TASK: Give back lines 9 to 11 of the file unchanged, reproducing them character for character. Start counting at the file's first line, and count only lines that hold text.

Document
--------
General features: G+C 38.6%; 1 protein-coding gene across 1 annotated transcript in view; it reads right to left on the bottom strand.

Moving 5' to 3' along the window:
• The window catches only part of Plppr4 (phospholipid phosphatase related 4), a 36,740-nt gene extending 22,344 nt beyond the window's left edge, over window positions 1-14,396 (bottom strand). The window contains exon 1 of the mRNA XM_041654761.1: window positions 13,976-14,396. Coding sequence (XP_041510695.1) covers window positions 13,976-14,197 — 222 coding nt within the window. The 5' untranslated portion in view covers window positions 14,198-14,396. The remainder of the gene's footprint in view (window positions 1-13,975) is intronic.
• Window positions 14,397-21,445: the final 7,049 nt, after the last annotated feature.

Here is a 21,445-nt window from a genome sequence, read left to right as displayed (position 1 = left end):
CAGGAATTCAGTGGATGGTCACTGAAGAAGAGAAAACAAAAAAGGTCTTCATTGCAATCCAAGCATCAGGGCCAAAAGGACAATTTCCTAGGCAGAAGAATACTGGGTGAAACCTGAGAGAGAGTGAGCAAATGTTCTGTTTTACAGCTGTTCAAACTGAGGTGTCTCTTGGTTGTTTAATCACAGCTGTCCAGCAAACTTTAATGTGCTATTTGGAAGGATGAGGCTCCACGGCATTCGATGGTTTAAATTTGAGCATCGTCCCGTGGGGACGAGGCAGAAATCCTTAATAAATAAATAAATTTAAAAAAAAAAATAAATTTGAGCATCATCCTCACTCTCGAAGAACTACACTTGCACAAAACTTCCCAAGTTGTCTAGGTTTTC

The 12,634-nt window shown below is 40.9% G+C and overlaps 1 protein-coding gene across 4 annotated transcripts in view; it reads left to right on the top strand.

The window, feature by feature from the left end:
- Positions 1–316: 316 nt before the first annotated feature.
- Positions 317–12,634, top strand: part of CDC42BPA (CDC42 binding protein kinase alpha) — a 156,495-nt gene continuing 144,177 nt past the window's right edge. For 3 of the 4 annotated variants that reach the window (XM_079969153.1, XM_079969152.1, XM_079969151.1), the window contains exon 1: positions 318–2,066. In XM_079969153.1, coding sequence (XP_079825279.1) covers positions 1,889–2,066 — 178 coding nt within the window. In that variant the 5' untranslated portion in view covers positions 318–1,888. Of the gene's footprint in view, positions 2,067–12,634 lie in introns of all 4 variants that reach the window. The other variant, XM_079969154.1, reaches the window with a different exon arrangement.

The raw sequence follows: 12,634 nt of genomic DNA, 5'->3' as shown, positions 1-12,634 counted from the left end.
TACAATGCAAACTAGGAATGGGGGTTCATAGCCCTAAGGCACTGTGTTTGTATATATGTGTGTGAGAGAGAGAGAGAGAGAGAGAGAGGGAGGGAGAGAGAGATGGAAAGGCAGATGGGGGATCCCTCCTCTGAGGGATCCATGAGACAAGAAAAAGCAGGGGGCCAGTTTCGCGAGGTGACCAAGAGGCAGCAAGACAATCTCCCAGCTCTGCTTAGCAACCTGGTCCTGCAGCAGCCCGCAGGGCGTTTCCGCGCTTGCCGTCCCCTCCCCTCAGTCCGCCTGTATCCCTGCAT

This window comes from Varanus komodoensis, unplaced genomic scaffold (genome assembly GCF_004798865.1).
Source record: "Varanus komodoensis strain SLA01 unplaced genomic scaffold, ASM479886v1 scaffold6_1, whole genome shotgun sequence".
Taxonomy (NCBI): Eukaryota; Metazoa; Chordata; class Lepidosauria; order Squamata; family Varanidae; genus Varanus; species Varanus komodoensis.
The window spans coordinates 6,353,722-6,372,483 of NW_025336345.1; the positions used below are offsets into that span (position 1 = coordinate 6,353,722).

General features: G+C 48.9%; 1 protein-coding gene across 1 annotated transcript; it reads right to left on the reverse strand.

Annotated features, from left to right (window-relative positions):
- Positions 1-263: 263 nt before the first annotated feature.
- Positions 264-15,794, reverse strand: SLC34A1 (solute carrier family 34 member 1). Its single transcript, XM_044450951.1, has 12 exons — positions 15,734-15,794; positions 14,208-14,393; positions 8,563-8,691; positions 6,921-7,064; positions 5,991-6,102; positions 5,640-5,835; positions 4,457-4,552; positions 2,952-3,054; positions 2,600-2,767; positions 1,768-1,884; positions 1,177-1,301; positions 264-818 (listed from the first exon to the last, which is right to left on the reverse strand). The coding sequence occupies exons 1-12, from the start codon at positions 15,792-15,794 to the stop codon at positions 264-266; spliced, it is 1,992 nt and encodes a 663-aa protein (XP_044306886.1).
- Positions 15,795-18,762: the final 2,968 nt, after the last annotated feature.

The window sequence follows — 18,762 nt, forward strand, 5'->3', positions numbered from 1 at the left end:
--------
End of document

- Positions 1–316: 316 nt before the first annotated feature.
- Positions 317–12,634, top strand: part of CDC42BPA (CDC42 binding protein kinase alpha) — a 156,495-nt gene continuing 144,177 nt past the window's right edge. For 3 of the 4 annotated variants that reach the window (XM_079969153.1, XM_079969152.1, XM_079969151.1), the window contains exon 1: positions 318–2,066. In XM_079969153.1, coding sequence (XP_079825279.1) covers positions 1,889–2,066 — 178 coding nt within the window. In that variant the 5' untranslated portion in view covers positions 318–1,888. Of the gene's footprint in view, positions 2,067–12,634 lie in introns of all 4 variants that reach the window. The other variant, XM_079969154.1, reaches the window with a different exon arrangement.

The raw sequence follows: 12,634 nt of genomic DNA, 5'->3' as shown, positions 1-12,634 counted from the left end.